In 1953, Europe was just getting out of the post-war miseries, and this father/son team, both being journalists and photographers, bought a 600cc Zundapp with sidecar. In February they left the cold German winter and headed for warm southern Italy, followed by Istanbul and points east to India. Then it was mostly a sea route to San Francisco, off-loading the outfit in Hong Kong and Japan along the way. They had some financial support from a German magazine, but essentially this would be a trip done on the cheap. A little more than a year later they returned home, having spent only some $10,000 and covering 30,000 land miles, and 11,000 miles on ships.

 

 

Tracking Marco Polo

Tracking Marco Polo

 

Tracking Marco Polo

Tim Severin

Severin was studying geography at Oxford in 1961 when he got the notion of following a path that Marco Polo might have taken on his way to China in the 13th century. And he got three friends to agree to come along—on two BSA 650s with sidecars, donated for the purpose of this Marco Polo Route Project. Of course none were really experienced motorcyclists, and by the time they got to Kabul, Afghanistan, one of the four had returned home, and the remaining trio was riding three-up on a solo BSA. They did make it to Calcutta, and then back to Bombay where they and the motorcycle, “… trailing a woebegone trickly of oil …” were loaded on a ship.

 

 

Zen And The Art Of Motorcycle Maintenance

Zen And The Art Of Motorcycle Maintenance

Zen and the Art of Motorcycle Maintenance

Robert Pirsig

In 1968 Pirsig and his son took off from Minnesota for a motorcycle trip to California. Pirsig, a brilliant teacher, had suffered mental problems a few years previously and was concerned that his 12-year-old child might be suffering the same. The book he wrote was published in 1974, having been rejected by 121 publishers, and went on to sell more than five million copies. He writes about the trip in both a literal and philosophical sense, subtitling the book An Inquiry into Values. This has deterred some readers, but it is a travel book that should be read. In his Author’s Note he does say that, “It’s not very factual on motorcycles either.” So don’t expect to learn how to adjust the valves on a Honda Super Hawk.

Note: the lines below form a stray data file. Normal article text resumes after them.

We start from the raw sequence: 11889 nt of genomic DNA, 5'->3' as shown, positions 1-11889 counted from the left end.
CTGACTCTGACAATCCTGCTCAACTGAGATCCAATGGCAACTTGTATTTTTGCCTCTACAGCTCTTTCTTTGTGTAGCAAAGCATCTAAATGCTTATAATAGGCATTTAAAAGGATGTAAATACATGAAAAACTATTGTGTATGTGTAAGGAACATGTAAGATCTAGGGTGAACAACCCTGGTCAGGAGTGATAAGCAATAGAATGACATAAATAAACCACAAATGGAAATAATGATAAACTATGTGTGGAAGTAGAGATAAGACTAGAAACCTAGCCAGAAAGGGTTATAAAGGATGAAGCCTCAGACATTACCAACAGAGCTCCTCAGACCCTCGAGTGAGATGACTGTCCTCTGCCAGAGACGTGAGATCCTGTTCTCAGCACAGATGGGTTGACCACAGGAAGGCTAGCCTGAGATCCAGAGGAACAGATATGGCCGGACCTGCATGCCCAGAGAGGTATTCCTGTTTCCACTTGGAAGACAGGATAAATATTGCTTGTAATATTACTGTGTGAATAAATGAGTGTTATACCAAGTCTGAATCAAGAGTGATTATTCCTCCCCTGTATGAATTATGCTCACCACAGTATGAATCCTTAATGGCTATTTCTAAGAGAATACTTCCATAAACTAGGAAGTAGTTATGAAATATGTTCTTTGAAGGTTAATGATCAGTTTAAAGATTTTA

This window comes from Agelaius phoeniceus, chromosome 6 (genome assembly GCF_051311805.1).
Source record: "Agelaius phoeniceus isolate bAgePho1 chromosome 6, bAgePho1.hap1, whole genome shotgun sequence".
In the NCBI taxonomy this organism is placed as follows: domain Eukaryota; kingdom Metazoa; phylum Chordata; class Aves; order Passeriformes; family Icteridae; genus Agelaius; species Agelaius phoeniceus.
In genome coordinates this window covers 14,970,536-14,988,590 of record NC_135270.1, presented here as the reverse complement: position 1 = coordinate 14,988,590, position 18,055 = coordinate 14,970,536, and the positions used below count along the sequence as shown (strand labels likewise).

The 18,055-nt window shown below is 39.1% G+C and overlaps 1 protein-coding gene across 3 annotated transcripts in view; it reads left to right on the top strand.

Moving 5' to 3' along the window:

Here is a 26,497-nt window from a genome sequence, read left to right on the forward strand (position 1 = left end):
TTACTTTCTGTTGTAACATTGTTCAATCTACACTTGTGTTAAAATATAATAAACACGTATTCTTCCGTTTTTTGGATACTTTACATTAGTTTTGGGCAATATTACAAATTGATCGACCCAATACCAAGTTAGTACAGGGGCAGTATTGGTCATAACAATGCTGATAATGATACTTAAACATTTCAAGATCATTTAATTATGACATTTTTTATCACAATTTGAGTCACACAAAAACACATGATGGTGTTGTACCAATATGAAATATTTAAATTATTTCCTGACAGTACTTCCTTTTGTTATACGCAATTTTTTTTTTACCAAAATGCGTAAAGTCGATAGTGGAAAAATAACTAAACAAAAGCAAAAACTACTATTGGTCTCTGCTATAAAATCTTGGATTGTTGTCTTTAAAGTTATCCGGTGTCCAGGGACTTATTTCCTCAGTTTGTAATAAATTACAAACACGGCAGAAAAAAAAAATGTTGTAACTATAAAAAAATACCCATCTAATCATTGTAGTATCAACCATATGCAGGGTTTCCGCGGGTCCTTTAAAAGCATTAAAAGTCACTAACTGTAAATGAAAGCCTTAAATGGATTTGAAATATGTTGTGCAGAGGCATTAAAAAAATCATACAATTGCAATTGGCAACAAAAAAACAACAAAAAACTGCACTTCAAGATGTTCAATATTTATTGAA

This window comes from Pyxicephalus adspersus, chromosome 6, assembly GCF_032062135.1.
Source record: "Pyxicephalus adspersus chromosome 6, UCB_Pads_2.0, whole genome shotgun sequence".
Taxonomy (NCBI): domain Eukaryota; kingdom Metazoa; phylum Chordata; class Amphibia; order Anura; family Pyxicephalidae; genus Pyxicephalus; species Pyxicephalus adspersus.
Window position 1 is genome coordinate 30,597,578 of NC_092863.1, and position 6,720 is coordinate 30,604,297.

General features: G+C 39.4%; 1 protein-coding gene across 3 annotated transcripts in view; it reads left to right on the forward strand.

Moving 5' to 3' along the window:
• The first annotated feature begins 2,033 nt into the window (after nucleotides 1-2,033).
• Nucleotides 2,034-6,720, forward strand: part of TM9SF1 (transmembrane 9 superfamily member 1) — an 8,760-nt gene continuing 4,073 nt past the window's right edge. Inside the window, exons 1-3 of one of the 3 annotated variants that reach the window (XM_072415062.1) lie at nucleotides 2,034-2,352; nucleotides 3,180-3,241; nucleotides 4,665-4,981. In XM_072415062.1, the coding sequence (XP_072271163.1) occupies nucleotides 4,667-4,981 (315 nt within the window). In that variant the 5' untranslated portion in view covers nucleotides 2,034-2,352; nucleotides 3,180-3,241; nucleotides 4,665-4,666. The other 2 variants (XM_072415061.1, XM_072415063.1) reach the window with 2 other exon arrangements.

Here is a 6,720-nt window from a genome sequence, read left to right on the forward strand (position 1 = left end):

Jupiter's Travels

Jupiter’s Travels

 

 

Jupiter’s Travels

Ted Simon

In 1973, a 40-ish English journalist was a bit bored with life and decided to take a trip around the world on a motorcycle. Not that he knew much about motorcycles or even had a license. He flunked his first test, made it through on the second. He got a major British newspaper to support him, somewhat, and convinced Triumph to give him a 500cc T100. He overloaded the poor beast and then spent the next four years riding the bike nearly 80,000 miles on six continents, with a modest number of falls and breakdowns. And then proceeded to write one of the most entertaining travel narratives I have ever had the pleasure of reading.

 

10 Years On 2 Wheels

10 Years On 2 Wheels

10 Years on 2 Wheels

Helge Pedersen

So here was this Norwegian boy, living way up north and thinking about Africa. When he got his license he developed a passion for motorcycles and photography, and in 1982 took off on a BMW R80G/S, headed for Spain and a ferry to Morocco. The bike was set up to carry 15 gallons of gas and five gallons of water, which would be needed for crossing the Sahara. He got to Cape Town, turned around, and headed north, arriving back in Norway two years later with about $10 left. But he had contracted the travel itch, and next we see him working on a Norwegian ship crossing the Atlantic Ocean on his way to Brazil, his BMW in the hold. For 10 years he did this, and ended up publishing this well-illustrated book.